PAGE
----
MOSCOW (Reuters) - Match officials often face a torrent of abuse from angry players and on some occasions the attacks can turn violent.
Rarely are the roles reversed, yet Chechen linesman Musa Kadyrov lost his composure in a Russian fixture on Sunday and launched a vicious assault on one of the players.
The incident occurred at the end of a Russian league reserve game in Grozny between Amkar Perm and local side Terek when a raging Kadyrov dropped his flag and ran onto the pitch, attacking startled defender Ilya Krichmar.
“The ref blew the final whistle and I started walking to our bench, when suddenly someone came from behind, pushed me to the ground and began kicking and punching me,” the 18-year-old Amkar player told reporters.
“Terek players then joined the attack. Someone grabbed me by the throat, another hit me... bloodying my face.
“Thank God, my team mates came to the rescue. Special thanks to Vlasov from Terek. We had known each other from a youth academy in St Petersburg and he helped me escape.”
Kadyrov said Krichmar had insulted him but the player denied the allegation.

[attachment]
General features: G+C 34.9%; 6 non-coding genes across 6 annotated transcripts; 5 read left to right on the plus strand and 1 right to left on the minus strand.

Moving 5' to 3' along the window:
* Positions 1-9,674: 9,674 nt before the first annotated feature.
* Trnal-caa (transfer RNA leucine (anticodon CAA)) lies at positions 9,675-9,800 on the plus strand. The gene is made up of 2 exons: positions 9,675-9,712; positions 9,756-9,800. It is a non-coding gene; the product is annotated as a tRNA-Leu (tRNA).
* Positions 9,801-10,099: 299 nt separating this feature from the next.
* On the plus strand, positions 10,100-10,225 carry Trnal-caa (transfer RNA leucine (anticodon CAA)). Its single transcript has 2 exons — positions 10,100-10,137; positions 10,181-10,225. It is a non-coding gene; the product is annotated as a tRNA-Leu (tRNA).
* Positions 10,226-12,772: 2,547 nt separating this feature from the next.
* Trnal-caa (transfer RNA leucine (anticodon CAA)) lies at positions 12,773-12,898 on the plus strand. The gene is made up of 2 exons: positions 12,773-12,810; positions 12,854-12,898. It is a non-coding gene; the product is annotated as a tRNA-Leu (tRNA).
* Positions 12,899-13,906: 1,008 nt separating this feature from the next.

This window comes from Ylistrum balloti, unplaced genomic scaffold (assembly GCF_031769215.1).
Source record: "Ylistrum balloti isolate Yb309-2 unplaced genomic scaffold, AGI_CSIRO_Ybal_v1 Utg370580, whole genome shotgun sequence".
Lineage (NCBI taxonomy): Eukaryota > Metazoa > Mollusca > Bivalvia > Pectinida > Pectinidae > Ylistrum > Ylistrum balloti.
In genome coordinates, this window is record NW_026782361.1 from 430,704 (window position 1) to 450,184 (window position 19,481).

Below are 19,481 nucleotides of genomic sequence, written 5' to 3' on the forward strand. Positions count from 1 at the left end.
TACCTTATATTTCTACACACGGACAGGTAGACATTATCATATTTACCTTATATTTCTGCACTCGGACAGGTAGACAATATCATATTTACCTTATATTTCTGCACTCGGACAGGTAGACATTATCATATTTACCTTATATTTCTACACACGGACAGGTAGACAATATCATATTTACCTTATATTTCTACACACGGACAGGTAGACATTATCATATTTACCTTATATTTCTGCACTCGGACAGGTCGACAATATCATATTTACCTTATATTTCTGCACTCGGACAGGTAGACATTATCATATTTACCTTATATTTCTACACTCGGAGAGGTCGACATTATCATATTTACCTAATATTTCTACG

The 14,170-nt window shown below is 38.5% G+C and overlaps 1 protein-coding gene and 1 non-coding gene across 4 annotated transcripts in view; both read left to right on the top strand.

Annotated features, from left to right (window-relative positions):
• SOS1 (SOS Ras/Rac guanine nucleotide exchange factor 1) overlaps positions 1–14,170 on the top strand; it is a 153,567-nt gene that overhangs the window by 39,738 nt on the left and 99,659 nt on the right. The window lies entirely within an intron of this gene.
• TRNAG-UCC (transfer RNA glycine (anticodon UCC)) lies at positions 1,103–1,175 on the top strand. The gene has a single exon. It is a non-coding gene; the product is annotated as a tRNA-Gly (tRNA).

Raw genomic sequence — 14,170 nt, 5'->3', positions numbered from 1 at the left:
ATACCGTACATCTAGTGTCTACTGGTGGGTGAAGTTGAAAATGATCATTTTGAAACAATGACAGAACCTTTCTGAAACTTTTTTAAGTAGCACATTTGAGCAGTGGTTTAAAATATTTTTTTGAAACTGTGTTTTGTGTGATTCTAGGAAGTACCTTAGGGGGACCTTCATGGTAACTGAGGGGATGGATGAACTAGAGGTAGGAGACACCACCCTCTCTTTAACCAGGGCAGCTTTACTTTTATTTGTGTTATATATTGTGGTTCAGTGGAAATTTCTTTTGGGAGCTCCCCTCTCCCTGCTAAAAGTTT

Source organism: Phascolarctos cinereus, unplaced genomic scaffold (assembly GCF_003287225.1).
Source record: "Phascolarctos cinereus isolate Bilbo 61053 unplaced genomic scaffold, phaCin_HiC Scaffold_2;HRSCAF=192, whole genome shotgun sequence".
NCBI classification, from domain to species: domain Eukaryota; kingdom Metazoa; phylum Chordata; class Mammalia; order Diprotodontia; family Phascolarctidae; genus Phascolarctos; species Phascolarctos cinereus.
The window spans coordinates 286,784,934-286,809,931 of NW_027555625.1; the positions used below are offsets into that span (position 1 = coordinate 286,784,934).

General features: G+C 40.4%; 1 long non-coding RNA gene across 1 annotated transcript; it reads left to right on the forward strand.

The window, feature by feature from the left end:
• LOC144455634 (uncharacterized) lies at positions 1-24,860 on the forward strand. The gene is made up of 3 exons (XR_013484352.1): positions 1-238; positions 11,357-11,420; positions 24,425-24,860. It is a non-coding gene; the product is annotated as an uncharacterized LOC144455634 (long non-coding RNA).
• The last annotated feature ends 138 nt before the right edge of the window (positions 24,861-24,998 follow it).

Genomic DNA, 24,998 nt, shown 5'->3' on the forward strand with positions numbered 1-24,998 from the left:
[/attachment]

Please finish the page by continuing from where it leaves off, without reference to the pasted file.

“We weren’t happy with the officiating, words had been exchanged but I had never said anything personal about him or his mother,” he said. “I know how sensitive Chechen people are.”
Former FIFA referee Alexei Spirin, who was working as an assessor of Sunday’s match, was left shocked by the episode.
“In all my refereeing career I have never seen anything like it. This guy (Kadyrov) should not be a referee,” Spirin said.
“He had no clue about rules, even worse, attacked a player. On a scale of one to 10, I’d give him a zero and I’m writing a special report. He should not be allowed to officiate again.”
Krichmar was asked if he would attend the Russian Cup final in Grozny on June 1 if invited by Chechen officials.
“No, I would not go. I could still feel some hatred there after the (Chechen) war, although we had no problem with security in Grozny,” Krichmar said. “We always had bodyguards with machine guns around us. The food was good as well, but...”
Sunday’s incident was the latest in a series of violent attacks on players in Russian soccer.
Krasnodar striker Spartak Gogniyev suffered a broken nose and fractured ribs after being attacked by Terek officials at a reserve game in Grozny in November 2011.
Gogniyev was handed a six-game ban and $1,600 fine by the Russian FA for pushing the referee. The world players’ union FIFPro, however, slammed the decision to punish the player.
Former Montenegro striker Nikola Nikezic lodged a complaint with FIFA and UEFA in 2011, saying he had been forced to end his contract with Kuban Krasnodar after being beaten up and threatened with a gun.
Reporting by Gennady Fyodorov; Editing by John O'Brien